Skip site navigation (1)Skip section navigation (2)

FreeBSD Manual Pages


home | help

       fonts.conf - Font configuration files


       Fontconfig is a library designed	to provide system-wide font configura-
       tion, customization and application access.

       Fontconfig contains two essential  modules,  the	 configuration	module
       which  builds an	internal configuration from XML	files and the matching
       module which accepts font patterns and  returns	the  nearest  matching

       The  configuration  module  consists of the FcConfig datatype, libexpat
       and FcConfigParse which walks over an XML tree and amends a  configura-
       tion  with data found within.  From an external perspective, configura-
       tion of the library consists of generating a valid XML tree and feeding
       that  to	 FcConfigParse.	 The only other	mechanism provided to applica-
       tions for changing the running configuration is to add fonts and	direc-
       tories to the list of application-provided font files.

       The intent is to	make font configurations relatively static, and	shared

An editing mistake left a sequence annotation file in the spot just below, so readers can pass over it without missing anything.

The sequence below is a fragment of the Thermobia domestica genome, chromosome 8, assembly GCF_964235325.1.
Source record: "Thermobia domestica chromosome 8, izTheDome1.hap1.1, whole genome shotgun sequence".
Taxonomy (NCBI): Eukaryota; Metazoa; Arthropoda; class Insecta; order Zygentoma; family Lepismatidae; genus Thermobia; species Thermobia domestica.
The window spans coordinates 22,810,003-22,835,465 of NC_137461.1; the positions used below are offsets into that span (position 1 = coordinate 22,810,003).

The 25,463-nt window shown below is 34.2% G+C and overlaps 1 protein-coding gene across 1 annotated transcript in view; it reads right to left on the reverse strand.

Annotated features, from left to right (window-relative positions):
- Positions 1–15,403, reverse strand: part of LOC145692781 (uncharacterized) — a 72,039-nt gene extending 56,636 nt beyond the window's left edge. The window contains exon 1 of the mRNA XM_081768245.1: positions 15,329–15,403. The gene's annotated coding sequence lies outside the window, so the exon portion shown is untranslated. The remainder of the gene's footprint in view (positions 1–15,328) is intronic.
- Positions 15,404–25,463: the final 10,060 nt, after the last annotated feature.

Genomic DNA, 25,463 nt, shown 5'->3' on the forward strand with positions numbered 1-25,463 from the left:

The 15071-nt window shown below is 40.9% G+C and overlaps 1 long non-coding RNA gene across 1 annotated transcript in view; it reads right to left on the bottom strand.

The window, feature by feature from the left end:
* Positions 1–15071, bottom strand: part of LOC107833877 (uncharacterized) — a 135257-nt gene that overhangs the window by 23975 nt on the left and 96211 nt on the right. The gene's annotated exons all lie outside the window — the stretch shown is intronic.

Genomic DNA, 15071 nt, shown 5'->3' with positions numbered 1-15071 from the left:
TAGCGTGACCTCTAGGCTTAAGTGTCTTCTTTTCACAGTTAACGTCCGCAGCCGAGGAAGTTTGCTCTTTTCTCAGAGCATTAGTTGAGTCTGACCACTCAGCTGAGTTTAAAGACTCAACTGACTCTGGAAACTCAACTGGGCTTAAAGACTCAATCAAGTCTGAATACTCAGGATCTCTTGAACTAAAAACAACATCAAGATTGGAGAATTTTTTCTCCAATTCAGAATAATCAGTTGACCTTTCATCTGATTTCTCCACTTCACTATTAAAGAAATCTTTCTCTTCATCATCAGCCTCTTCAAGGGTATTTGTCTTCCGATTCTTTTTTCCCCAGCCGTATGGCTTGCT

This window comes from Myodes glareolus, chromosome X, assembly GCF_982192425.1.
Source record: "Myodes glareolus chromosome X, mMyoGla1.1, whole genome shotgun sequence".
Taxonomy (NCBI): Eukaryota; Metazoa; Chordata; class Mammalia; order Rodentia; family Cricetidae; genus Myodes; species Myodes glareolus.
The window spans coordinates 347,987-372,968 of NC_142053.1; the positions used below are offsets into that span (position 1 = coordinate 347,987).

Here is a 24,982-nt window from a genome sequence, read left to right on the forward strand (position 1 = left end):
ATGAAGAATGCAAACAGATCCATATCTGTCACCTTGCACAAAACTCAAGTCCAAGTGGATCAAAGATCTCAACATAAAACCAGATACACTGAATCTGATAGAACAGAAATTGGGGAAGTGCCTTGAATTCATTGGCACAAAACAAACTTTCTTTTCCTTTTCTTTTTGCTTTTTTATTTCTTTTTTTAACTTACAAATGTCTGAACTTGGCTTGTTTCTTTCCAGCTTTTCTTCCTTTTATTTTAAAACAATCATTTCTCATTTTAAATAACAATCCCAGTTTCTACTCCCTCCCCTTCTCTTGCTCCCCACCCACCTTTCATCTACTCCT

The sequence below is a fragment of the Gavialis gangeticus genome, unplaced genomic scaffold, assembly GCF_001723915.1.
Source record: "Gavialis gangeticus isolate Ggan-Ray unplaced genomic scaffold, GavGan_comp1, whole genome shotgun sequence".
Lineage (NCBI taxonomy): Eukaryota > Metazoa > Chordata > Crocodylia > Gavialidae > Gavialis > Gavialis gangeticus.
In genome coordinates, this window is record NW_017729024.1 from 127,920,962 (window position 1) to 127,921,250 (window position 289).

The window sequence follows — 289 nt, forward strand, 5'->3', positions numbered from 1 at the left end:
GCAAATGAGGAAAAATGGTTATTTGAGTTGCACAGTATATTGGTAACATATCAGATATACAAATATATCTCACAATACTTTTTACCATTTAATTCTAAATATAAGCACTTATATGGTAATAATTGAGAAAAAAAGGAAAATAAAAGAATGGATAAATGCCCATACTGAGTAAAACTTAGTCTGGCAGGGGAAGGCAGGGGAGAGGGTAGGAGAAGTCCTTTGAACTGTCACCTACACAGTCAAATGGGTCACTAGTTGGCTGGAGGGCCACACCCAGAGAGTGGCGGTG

by as many applications as possible.  It	is hoped that this  will  lead
       to  more	 stable	font selection when passing names from one application
       to another.  XML	was chosen as a	configuration file format  because  it
       provides	 a  format which is easy for external agents to	edit while re-
       taining the correct structure and syntax.

       Font configuration is separate from font	matching; applications needing
       to  do  their  own matching can access the available fonts from the li-
       brary and perform private matching.  The	intent is to  permit  applica-
       tions to	pick and choose	appropriate functionality from the library in-